1. Skip to navigation
  2. Skip to content
  3. Skip to sidebar




Seaweed bricks

Home Forums Archive TSI Engineering Seaweed bricks

This topic contains 3 replies, has 4 voices, and was last updated by Avatar of Alan Alan 3 years, 8 months ago.

Viewing 4 posts - 1 through 4 (of 4 total)
  • Author
    Posts
  • #1352
    Avatar of tusavision
    tusavision
    Participant

    You’ve got more wool, clay and seaweed than you know what to do with. Here’s a solution: Make really strong bricks.

    Researchers in Spain and Scotland say they’ve done just that.

    In experiments conducted at the University of Seville in Spain and the University of Strathclyde in Glasgow, Scotland, researchers added wool fibers to the claylike soil used to make bricks, then threw in alginate conglomerate, a polymer made from seaweed, according to a study published in the journal Construction and Building Materials.

    The bricks with wool were 37 percent stronger than conventional bricks and were more resistant to cracks and fissure, the researchers reported. Wool bricks are also energy savers as they’re made without firing, they said.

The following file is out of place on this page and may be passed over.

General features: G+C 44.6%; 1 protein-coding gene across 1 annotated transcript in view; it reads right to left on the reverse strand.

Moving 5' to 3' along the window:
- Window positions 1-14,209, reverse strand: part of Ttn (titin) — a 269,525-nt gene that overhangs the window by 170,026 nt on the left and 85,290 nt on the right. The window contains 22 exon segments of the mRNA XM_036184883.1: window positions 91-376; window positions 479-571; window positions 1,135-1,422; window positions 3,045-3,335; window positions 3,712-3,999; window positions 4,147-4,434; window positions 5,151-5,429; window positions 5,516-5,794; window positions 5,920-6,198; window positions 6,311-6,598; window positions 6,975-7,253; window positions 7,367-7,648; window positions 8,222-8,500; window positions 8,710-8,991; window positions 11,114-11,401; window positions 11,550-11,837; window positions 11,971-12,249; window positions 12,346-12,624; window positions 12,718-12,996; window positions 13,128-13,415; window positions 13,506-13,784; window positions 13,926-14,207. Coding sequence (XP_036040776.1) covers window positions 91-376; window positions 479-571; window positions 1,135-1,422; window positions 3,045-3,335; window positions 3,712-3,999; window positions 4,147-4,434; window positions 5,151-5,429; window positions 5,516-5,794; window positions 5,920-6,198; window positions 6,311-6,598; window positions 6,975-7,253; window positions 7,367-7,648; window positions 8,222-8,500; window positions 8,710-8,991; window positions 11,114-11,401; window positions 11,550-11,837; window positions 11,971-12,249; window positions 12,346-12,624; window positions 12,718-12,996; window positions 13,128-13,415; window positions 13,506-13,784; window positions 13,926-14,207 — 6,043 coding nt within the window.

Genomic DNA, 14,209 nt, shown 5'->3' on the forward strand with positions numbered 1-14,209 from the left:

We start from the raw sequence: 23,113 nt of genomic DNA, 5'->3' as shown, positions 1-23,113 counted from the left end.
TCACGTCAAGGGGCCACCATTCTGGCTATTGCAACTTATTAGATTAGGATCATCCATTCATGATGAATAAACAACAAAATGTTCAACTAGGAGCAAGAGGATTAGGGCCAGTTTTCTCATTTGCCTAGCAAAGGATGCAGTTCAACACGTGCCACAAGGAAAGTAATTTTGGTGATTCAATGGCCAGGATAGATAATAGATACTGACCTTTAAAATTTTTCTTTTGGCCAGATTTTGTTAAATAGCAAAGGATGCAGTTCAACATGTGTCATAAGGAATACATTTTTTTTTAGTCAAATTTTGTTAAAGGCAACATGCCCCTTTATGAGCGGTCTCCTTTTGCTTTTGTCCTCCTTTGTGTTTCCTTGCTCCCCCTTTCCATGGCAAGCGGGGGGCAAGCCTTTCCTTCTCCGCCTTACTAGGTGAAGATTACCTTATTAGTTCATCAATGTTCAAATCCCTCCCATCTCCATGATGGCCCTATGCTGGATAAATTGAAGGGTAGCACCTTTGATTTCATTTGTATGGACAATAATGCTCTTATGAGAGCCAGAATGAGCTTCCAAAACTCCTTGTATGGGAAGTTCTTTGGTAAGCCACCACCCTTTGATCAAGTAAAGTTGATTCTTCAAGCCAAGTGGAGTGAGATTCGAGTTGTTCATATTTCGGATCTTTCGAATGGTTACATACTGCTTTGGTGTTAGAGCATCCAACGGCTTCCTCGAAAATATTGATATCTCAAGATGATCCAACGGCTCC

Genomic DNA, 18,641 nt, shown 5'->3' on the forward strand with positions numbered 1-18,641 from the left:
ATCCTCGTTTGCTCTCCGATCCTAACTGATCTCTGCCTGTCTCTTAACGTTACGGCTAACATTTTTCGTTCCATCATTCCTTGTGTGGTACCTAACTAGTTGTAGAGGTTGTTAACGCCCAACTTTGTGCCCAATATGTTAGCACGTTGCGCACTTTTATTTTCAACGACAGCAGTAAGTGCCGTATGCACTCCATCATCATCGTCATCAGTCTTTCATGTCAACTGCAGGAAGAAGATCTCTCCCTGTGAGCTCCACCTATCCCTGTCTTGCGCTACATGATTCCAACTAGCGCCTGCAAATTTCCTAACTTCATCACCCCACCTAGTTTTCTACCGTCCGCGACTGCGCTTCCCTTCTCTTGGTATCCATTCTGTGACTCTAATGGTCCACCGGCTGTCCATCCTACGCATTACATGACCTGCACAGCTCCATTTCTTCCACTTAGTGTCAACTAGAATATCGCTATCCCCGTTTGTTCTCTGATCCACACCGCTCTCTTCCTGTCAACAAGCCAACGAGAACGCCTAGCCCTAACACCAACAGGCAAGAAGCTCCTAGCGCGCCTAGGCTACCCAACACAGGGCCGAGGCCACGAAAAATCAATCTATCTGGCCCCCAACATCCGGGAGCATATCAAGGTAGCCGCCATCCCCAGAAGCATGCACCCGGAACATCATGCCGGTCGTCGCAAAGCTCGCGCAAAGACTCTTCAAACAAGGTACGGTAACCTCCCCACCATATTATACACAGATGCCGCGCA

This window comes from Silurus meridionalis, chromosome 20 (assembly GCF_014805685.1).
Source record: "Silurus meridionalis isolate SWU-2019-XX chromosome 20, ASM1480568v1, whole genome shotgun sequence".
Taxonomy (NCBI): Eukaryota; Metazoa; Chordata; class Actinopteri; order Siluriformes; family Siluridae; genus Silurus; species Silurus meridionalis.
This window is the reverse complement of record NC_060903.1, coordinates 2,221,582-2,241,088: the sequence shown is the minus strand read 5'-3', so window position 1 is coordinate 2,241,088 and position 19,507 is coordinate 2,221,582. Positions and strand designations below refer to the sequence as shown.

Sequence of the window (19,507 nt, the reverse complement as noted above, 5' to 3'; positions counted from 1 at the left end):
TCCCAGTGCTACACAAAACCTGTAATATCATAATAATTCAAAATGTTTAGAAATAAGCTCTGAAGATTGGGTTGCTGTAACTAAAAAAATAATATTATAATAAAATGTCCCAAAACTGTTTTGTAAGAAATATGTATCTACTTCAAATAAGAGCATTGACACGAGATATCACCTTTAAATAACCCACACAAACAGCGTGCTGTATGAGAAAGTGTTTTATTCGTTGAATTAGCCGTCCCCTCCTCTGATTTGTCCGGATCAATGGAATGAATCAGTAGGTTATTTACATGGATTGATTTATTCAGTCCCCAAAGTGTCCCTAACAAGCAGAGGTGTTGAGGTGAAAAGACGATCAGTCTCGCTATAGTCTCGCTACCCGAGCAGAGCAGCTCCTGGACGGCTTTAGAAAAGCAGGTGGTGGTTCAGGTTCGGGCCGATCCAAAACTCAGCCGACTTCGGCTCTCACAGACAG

“This is a more sustainable and healthy alternative to conventional building materials such as baked earth bricks and concrete blocks,” the study’s authors, Carmen Galán and Carlos Rivera, said.

    The bricks aren’t going to force anyone to give up their kilts or sweaters. Scotland’s sheep farmers produce more wool than its textile industry can use, the researchers say.

    http://news.blogs.cnn.com/2010/10/05/seaweed-wool-make-traditional-bricks-tougher/?hpt=T2

    #11503
    Avatar of Farmer
    Farmer
    Participant

    “polymer made from seaweed” is a detail I want to know more about.

    #11523
    Avatar of Thorizan
    Thorizan
    Participant

    I did some research on this earlier… the abstract shows that the compression strength is still a great deal less then that of firing the bricks.

    __________________________________________________
    There is no fate but what we make for ourselves. Each to his fate.

    #11757
    Avatar of Alan
    Alan
    Participant

    Thorizan wrote:

    I did some research on this earlier… the abstract shows that the compression strength is still a great deal less then that of firing the bricks.

    Compression strength isn’t everything. Most buildings don’t use anything like the full compression strength of brick. How do these bricks compare for regular wear and tear?

    That said, these bricks may be useful for cladding or small projects, but I’m doubtful what good they are otherwise – especially for a seastead.

    More info on the polymer made from seaweed however, might be useful.

Viewing 4 posts - 1 through 4 (of 4 total)

The forum ‘TSI Engineering’ is closed to new topics and replies.



Posted on at

Categories:

Written by

Blog/Newsletter

Donate